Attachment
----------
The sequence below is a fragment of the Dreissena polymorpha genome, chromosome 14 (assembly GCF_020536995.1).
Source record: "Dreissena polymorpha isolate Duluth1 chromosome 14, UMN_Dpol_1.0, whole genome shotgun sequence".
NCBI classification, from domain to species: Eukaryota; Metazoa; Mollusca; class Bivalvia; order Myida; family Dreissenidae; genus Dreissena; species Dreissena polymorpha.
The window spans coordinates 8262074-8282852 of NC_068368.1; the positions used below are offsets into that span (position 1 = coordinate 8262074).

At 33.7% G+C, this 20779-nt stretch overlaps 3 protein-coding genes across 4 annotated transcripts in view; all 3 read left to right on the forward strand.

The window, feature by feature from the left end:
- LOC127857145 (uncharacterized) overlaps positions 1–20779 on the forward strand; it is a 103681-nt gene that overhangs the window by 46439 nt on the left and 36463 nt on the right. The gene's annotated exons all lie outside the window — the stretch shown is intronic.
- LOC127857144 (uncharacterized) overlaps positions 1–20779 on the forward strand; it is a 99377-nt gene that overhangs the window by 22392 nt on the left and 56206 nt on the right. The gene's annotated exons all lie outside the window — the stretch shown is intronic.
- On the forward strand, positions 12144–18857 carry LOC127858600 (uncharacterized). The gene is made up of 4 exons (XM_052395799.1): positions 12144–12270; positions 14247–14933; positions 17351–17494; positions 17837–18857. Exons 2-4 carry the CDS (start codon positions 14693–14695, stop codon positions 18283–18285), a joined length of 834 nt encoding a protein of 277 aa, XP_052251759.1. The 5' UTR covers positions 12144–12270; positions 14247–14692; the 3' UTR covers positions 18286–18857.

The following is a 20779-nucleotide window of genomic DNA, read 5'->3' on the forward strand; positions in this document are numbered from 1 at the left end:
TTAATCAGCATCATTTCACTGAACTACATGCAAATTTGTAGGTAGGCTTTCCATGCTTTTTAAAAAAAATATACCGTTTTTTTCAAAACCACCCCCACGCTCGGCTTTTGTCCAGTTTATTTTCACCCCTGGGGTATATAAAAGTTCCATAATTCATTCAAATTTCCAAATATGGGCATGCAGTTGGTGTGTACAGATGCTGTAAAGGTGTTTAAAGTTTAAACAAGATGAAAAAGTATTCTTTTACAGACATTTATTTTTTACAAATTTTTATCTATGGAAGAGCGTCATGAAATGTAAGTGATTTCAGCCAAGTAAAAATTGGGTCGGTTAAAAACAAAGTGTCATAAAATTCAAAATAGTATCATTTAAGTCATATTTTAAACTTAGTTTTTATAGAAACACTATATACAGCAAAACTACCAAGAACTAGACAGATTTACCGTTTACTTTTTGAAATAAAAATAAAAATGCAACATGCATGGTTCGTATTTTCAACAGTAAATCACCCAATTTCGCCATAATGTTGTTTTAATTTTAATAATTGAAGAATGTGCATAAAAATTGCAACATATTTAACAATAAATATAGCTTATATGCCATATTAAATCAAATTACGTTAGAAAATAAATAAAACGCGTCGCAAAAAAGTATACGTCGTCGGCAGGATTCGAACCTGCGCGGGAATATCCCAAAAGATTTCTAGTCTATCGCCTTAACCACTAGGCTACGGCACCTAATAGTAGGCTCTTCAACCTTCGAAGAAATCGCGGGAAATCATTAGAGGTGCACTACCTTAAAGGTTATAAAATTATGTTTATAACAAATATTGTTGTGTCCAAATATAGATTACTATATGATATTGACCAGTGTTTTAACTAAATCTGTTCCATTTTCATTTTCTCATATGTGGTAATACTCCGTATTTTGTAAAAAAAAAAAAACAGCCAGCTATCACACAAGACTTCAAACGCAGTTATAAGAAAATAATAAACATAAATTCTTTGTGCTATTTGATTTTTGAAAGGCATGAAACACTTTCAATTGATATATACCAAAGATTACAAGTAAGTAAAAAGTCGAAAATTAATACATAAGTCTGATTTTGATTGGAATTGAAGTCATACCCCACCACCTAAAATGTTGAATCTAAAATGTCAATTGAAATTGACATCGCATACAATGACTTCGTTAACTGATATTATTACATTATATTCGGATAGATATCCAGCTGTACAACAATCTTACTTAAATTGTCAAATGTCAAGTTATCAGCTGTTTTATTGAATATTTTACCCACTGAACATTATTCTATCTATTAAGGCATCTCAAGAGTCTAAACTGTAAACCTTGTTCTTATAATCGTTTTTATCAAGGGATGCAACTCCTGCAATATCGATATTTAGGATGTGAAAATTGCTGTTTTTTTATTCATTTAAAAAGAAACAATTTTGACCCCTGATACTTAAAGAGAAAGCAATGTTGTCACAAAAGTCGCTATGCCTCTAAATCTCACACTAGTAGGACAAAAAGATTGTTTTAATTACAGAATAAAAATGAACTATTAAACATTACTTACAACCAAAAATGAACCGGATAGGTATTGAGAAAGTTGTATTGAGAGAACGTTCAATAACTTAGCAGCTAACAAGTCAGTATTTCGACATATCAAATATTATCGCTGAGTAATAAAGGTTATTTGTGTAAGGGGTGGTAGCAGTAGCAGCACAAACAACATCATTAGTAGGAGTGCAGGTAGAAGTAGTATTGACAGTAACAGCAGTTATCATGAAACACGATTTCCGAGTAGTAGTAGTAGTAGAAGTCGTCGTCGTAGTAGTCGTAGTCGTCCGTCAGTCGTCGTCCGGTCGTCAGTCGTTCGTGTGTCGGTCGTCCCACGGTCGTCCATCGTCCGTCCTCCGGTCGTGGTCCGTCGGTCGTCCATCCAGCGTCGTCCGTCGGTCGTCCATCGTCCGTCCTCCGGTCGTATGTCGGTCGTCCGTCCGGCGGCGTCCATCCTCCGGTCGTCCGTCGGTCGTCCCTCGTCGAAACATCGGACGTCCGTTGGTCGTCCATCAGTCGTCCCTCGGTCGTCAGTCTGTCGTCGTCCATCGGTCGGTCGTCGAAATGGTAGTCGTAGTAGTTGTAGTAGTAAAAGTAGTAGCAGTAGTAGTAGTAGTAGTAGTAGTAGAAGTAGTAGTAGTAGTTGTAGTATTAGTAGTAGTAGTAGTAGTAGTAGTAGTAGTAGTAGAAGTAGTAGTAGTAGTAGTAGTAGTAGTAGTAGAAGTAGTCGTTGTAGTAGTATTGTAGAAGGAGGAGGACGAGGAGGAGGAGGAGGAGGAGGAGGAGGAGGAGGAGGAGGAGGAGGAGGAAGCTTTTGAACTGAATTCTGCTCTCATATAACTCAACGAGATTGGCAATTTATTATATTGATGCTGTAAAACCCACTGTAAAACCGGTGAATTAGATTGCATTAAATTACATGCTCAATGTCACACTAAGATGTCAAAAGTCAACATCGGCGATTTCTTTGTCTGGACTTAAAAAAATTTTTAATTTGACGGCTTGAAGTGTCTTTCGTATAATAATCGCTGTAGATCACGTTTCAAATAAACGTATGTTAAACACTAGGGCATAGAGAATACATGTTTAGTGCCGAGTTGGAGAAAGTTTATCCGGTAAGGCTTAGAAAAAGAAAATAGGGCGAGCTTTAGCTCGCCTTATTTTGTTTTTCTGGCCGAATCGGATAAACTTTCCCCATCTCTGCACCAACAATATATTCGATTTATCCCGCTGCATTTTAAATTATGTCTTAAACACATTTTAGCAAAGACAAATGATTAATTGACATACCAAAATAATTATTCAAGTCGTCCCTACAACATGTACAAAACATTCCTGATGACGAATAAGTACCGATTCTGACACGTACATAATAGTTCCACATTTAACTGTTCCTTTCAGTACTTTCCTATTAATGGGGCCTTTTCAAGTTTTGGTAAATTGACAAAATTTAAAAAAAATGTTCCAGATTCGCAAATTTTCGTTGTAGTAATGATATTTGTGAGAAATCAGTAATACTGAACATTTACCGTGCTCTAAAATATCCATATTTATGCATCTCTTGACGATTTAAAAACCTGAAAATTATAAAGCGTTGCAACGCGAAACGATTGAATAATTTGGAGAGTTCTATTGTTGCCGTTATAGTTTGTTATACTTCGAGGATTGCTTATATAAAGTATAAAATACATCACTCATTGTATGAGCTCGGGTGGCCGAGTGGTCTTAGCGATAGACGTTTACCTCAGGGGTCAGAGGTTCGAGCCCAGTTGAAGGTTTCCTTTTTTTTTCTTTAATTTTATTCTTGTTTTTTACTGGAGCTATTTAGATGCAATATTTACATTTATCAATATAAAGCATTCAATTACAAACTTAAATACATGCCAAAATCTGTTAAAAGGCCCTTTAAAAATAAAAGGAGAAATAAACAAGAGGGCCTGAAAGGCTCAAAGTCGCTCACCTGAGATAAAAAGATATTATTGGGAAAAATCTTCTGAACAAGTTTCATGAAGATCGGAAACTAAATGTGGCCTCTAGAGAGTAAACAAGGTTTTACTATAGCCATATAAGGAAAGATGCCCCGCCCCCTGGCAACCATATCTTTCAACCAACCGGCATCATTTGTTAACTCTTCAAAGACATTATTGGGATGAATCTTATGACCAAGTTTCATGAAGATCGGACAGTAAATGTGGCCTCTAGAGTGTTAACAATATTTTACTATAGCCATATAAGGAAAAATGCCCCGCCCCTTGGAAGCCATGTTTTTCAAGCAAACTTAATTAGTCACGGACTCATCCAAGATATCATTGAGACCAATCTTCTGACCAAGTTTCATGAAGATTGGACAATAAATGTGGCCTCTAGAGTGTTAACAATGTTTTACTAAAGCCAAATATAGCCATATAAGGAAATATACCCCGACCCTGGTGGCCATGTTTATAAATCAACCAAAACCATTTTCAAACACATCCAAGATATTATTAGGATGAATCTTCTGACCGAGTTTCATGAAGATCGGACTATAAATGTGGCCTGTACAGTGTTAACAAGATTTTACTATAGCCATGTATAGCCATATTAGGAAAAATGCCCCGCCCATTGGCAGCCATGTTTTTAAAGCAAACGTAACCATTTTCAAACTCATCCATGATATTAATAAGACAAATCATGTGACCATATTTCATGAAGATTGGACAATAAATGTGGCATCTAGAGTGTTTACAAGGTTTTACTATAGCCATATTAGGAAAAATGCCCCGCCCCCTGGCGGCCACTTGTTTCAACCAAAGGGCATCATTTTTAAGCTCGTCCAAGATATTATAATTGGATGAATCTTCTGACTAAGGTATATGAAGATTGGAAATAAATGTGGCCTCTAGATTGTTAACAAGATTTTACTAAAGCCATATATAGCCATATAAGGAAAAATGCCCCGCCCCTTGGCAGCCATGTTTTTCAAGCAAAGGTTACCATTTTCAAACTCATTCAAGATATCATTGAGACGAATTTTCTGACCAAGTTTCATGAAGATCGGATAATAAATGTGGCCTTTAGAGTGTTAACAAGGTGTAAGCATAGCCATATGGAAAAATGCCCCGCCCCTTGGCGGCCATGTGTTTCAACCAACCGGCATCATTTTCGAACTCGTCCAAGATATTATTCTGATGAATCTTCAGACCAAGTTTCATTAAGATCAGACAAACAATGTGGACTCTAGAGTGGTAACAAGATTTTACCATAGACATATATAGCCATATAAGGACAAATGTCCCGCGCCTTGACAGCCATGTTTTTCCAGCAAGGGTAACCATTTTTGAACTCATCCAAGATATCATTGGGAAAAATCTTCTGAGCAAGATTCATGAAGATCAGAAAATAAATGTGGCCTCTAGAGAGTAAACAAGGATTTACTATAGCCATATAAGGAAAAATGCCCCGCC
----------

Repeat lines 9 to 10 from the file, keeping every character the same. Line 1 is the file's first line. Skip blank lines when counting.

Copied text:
- On the forward strand, positions 12144–18857 carry LOC127858600 (uncharacterized). The gene is made up of 4 exons (XM_052395799.1): positions 12144–12270; positions 14247–14933; positions 17351–17494; positions 17837–18857. Exons 2-4 carry the CDS (start codon positions 14693–14695, stop codon positions 18283–18285), a joined length of 834 nt encoding a protein of 277 aa, XP_052251759.1. The 5' UTR covers positions 12144–12270; positions 14247–14692; the 3' UTR covers positions 18286–18857.

The following is a 20779-nucleotide window of genomic DNA, read 5'->3' on the forward strand; positions in this document are numbered from 1 at the left end: